Both Plains Indians and Saga of the Sioux are filled with black-and-white, captioned period photos providing readers with portraits of important figures, views of the prairie landscape, Indian villages, and reservations, and disturbing scenes of the battlefields. (A number of the photos were taken by Edward S. Curtis, who documented the lives of American Indians.) There are also maps and reproductions of period paintings and engravings, samples of Ledger Art, and images of artifacts including a pad saddle, a cropper, and a beaded bag.
Each title ends with information on contemporary Native-American life. Patent discusses horse traditions popular today at tribal fairs and riding events, while Zimmerman recounts modern conflicts between native peoples and the U.S. government, and the efforts of groups such as the Sioux Nation to reclaim land promised to them by the U.S. government more than a century ago.
Native-American clothing, artifact ornamentation, Ledger Art, the photos of Curtis, and life in seasonal encampments are just some of the topics introduced in Plains that can be mined for further research. Students can also read S.D. Nelson’s beautifully illustrated Black Elk’s Vision: A Lakota Story (Abrams, 2010; Gr 3-6), which offers insight into the life of a man who was present at the Battle of Little Big Horn and the Wounded Knee Massacre. Or, they can consider Nelson’s forthcoming lyrical picture book, Greet the Dawn: The Lakota Way (South Dakota State Historical Society Press, June, 2012, Gr 3-6), and discuss how this title relates to the cultures and events discussed in Patent’s book.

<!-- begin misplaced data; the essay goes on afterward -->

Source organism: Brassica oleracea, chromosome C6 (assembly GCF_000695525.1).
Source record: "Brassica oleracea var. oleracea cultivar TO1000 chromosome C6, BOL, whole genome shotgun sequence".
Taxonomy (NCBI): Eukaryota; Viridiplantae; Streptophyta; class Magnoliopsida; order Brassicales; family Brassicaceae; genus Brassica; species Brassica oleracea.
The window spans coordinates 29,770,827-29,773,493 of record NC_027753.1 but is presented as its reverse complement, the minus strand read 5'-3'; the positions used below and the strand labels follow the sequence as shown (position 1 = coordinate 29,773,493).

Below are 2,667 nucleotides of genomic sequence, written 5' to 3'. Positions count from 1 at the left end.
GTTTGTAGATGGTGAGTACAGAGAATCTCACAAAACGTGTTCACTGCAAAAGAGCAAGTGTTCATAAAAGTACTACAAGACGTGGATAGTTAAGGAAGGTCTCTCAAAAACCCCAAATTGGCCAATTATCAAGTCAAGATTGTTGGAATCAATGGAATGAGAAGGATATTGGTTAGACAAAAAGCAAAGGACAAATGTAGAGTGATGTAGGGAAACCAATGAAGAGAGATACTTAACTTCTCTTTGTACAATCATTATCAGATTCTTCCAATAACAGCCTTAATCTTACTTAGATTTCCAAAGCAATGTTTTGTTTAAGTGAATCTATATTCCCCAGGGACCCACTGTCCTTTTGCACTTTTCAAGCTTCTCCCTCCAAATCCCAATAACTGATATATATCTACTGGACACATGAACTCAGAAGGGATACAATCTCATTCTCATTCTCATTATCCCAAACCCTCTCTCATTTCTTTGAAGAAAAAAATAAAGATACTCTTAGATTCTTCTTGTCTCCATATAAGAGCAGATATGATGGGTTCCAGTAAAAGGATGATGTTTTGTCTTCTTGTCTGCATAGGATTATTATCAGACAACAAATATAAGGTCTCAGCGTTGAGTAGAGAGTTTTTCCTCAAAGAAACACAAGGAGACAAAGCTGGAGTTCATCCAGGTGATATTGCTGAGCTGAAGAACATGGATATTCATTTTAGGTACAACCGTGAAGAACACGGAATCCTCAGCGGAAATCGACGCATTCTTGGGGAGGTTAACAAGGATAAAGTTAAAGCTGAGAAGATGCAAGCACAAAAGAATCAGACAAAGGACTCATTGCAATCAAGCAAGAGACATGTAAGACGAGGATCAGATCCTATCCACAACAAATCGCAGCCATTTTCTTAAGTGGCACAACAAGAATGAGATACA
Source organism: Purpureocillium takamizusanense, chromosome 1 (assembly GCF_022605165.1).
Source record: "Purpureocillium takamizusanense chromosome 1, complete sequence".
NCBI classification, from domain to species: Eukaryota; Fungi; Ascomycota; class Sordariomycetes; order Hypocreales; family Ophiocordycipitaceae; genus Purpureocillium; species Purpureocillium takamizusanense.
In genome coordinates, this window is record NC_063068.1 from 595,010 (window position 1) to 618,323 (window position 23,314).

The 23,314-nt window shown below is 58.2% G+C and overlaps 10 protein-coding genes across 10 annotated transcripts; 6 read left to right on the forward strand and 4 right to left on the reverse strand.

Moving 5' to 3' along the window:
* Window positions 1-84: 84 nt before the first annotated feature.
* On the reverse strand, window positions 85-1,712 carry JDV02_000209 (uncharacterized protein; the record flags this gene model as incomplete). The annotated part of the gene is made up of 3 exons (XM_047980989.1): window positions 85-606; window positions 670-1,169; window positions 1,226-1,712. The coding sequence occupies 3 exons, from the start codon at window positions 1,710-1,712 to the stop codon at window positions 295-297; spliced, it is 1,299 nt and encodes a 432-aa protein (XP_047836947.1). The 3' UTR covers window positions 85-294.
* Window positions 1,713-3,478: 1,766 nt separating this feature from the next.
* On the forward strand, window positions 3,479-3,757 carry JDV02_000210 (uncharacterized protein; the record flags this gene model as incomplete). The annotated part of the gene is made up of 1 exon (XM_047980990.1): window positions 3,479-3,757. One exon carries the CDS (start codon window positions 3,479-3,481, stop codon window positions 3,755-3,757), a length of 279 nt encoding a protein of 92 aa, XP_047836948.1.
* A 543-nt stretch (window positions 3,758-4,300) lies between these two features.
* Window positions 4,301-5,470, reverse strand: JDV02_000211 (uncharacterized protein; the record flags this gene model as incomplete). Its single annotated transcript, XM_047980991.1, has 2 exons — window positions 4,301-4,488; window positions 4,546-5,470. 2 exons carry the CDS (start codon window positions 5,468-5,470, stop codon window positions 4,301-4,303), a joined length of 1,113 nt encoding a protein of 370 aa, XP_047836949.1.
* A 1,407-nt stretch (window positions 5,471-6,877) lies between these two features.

Zimmerman’s portraits of the Indian chiefs and warriors and his detailed accounts of important battles are likely to generate interest. Students may want dig deeper into the lives of these individuals or locate additional firsthand accounts of participants on both sides of the battlefields through archival news reports, diaries, or autobiographies. They may be curious about what Nat Love, an African-American cowboy born into slavery, had to say when he heard about the outcome of the Battle of Little Bighorn, and his relationship with the native peoples he encountered. (See Best Shot in the West, Patricia C. McKissack and Frederick L. McKissack’s graphic fictional account of Love’s life based on his 1907 autobiography and illustrated by Randy DuBurke [Chronicle, 2012; Gr 4 Up]). They could react to Love’s comments, or anything that they have read, in written pieces. Students can also delve more deeply into 20th- and 21st-century movements by Native Americans to regain lands. These titles—and exercises—will open readers’ eyes to an period of American history that was buried for many years.